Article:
INSERT INTO ClientInfo (Info)
VALUES
(
 '<People>
    <Person id="1234">
      <FirstName>John</FirstName>
      <LastName>Doe</LastName>
    </Person>
  </People>'
);

Listing 14: Inserting a single <Person> instance into the Info column

Not surprisingly, this statement returns an error message (shown in Listing 15) because the INSERT statement causes the check constraint expression to evaluate to false. So the row cannot be inserted into the table.

The INSERT statement conflicted with the CHECK constraint "ck_count". The conflict occurred in database "ClientDB", table "dbo.ClientInfo", column 'ClientID'.
The statement has been terminated.

Listing 15: Error message returned by SQL Server

Now let’s try to add an XML document with two <People> elements. Listing 16 shows the XML document with the additional element.

INSERT INTO ClientInfo (Info)
VALUES
(
 '<People>
    <Person id="1234">
      <FirstName>John</FirstName>
      <LastName>Doe</LastName>
    </Person>
    <Person id="5678">
      <FirstName>Jane</FirstName>
      <LastName>Doe</LastName>
    </Person>
  </People>'
);
-- 1 row inserted

Listing 16: Inserting two <Person> instances into the Info column

This time you should receive a message saying that one row has been inserted into the table. You can confirm this by running the SELECT statement in Figure 17.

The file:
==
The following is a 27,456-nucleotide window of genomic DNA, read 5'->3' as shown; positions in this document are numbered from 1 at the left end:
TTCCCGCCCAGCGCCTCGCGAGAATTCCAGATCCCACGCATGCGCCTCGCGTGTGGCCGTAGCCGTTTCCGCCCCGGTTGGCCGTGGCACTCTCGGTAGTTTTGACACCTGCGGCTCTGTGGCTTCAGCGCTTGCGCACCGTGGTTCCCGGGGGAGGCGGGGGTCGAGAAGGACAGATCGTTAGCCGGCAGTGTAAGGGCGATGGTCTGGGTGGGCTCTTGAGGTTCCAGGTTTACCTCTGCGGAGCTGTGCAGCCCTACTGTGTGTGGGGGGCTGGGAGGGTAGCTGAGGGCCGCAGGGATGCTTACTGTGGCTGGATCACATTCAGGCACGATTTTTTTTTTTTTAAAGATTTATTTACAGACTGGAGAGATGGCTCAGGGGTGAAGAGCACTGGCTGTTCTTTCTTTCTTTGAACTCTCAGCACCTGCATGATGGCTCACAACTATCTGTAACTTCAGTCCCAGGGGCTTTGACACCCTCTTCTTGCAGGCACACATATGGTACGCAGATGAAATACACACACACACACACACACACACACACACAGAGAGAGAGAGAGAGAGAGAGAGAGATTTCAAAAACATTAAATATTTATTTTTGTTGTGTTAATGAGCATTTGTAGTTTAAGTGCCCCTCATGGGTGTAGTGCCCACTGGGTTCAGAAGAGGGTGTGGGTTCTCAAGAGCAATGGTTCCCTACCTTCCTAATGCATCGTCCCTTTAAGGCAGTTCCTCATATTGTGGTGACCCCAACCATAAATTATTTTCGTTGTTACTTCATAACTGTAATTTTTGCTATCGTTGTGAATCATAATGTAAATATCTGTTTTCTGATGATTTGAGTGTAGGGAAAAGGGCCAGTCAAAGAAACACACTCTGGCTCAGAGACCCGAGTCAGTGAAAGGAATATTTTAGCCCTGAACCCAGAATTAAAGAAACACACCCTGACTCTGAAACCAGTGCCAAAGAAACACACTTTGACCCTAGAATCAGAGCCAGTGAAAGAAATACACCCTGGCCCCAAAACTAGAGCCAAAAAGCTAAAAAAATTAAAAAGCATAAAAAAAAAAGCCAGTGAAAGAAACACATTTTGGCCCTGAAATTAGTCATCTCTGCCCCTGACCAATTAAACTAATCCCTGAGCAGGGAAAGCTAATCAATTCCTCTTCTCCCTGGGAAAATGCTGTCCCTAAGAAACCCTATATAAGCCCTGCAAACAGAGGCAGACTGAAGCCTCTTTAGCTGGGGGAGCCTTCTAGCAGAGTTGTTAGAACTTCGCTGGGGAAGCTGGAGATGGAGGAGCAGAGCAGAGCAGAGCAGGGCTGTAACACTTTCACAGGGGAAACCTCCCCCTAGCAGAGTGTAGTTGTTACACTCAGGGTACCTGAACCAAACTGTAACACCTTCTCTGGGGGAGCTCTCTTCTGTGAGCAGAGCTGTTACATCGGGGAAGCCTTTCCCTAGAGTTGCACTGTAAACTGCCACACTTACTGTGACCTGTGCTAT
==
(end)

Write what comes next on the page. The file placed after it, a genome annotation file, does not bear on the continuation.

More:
SELECT * FROM ClientInfo;

Listing 17: Verifying that a second row as been added to the ClientInfo table

As to be expected, the SELECT statement returns two rows, the original row and the new row. The original row had four instances of the <People> element, and the new one has two instances. Therefore, the calculated column PersonCount should contain the values 4 and 2, respectively.

Conclusion

Being able to use the XML methods within your functions can be a handy tool, regardless of how you plan to use those functions. Yet as this Level has demonstrated, such functions are particularly useful when implementing calculated columns or check constraints because neither supports the direct use of the XML methods. However, other objects do permit their use. In a later level, we’ll cover how to incorporate the methods into views and stored procedures. Many of the principles we covered in this Level will apply to the next one, but that Level will help to round out our discussion on the XML methods and help to give you a more complete picture of the various ways you can access data from an XML instance. In the meantime, for additional information on the topics we discussed in this Level, be sure to refer to SQL Server Books Online.

This article is part of the Stairway to XML Stairway